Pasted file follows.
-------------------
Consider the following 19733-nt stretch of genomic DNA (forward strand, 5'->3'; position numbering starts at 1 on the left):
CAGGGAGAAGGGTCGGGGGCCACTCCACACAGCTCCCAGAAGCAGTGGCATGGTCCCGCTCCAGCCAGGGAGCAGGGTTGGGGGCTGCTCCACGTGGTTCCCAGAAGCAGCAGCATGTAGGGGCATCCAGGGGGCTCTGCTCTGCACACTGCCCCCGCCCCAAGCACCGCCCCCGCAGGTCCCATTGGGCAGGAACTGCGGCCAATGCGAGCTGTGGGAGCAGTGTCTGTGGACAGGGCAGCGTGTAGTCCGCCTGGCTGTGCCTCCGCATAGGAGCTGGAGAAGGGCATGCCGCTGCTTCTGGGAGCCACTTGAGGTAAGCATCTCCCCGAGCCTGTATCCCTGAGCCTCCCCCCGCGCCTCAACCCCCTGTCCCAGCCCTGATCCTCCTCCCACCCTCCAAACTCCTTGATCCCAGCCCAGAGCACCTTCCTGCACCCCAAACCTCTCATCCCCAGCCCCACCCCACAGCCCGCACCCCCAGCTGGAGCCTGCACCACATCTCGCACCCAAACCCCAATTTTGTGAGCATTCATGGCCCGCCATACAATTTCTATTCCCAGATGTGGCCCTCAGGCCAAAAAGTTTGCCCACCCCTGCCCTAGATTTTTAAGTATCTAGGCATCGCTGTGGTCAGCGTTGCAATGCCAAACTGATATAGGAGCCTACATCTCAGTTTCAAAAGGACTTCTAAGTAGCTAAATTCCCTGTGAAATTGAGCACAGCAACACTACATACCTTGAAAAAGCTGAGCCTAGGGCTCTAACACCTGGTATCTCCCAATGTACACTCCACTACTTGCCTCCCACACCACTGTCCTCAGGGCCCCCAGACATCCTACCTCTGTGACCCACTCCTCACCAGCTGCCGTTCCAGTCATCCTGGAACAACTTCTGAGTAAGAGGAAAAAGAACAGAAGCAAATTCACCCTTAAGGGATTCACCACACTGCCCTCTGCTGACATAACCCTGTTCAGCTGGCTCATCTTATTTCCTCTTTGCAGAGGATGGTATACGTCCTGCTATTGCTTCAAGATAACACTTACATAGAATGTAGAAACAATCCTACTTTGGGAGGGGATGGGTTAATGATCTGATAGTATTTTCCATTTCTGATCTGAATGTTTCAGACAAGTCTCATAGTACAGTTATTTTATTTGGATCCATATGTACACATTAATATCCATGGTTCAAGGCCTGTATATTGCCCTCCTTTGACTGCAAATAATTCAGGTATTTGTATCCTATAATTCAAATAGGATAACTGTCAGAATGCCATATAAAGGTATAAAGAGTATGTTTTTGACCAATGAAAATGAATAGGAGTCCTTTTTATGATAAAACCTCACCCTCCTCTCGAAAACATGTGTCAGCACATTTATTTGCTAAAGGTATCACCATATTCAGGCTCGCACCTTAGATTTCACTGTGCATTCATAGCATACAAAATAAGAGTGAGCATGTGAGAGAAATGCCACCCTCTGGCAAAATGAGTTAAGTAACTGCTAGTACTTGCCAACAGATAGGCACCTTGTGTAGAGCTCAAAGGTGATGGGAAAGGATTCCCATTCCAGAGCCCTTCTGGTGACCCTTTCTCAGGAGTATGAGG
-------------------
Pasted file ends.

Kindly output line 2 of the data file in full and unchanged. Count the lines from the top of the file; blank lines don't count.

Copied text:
CAGGGAGAAGGGTCGGGGGCCACTCCACACAGCTCCCAGAAGCAGTGGCATGGTCCCGCTCCAGCCAGGGAGCAGGGTTGGGGGCTGCTCCACGTGGTTCCCAGAAGCAGCAGCATGTAGGGGCATCCAGGGGGCTCTGCTCTGCACACTGCCCCCGCCCCAAGCACCGCCCCCGCAGGTCCCATTGGGCAGGAACTGCGGCCAATGCGAGCTGTGGGAGCAGTGTCTGTGGACAGGGCAGCGTGTAGTCCGCCTGGCTGTGCCTCCGCATAGGAGCTGGAGAAGGGCATGCCGCTGCTTCTGGGAGCCACTTGAGGTAAGCATCTCCCCGAGCCTGTATCCCTGAGCCTCCCCCCGCGCCTCAACCCCCTGTCCCAGCCCTGATCCTCCTCCCACCCTCCAAACTCCTTGATCCCAGCCCAGAGCACCTTCCTGCACCCCAAACCTCTCATCCCCAGCCCCACCCCACAGCCCGCACCCCCAGCTGGAGCCTGCACCACATCTCGCACCCAAACCCCAATTTTGTGAGCATTCATGGCCCGCCATACAATTTCTATTCCCAGATGTGGCCCTCAGGCCAAAAAGTTTGCCCACCCCTGCCCTAGATTTTTAAGTATCTAGGCATCGCTGTGGTCAGCGTTGCAATGCCAAACTGATATAGGAGCCTACATCTCAGTTTCAAAAGGACTTCTAAGTAGCTAAATTCCCTGTGAAATTGAGCACAGCAACACTACATACCTTGAAAAAGCTGAGCCTAGGGCTCTAACACCTGGTATCTCCCAATGTACACTCCACTACTTGCCTCCCACACCACTGTCCTCAGGGCCCCCAGACATCCTACCTCTGTGACCCACTCCTCACCAGCTGCCGTTCCAGTCATCCTGGAACAACTTCTGAGTAAGAGGAAAAAGAACAGAAGCAAATTCACCCTTAAGGGATTCACCACACTGCCCTCTGCTGACATAACCCTGTTCAGCTGGCTCATCTTATTTCCTCTTTGCAGAGGATGGTATACGTCCTGCTATTGCTTCAAGATAACACTTACATAGAATGTAGAAACAATCCTACTTTGGGAGGGGATGGGTTAATGATCTGATAGTATTTTCCATTTCTGATCTGAATGTTTCAGACAAGTCTCATAGTACAGTTATTTTATTTGGATCCATATGTACACATTAATATCCATGGTTCAAGGCCTGTATATTGCCCTCCTTTGACTGCAAATAATTCAGGTATTTGTATCCTATAATTCAAATAGGATAACTGTCAGAATGCCATATAAAGGTATAAAGAGTATGTTTTTGACCAATGAAAATGAATAGGAGTCCTTTTTATGATAAAACCTCACCCTCCTCTCGAAAACATGTGTCAGCACATTTATTTGCTAAAGGTATCACCATATTCAGGCTCGCACCTTAGATTTCACTGTGCATTCATAGCATACAAAATAAGAGTGAGCATGTGAGAGAAATGCCACCCTCTGGCAAAATGAGTTAAGTAACTGCTAGTACTTGCCAACAGATAGGCACCTTGTGTAGAGCTCAAAGGTGATGGGAAAGGATTCCCATTCCAGAGCCCTTCTGGTGACCCTTTCTCAGGAGTATGAGG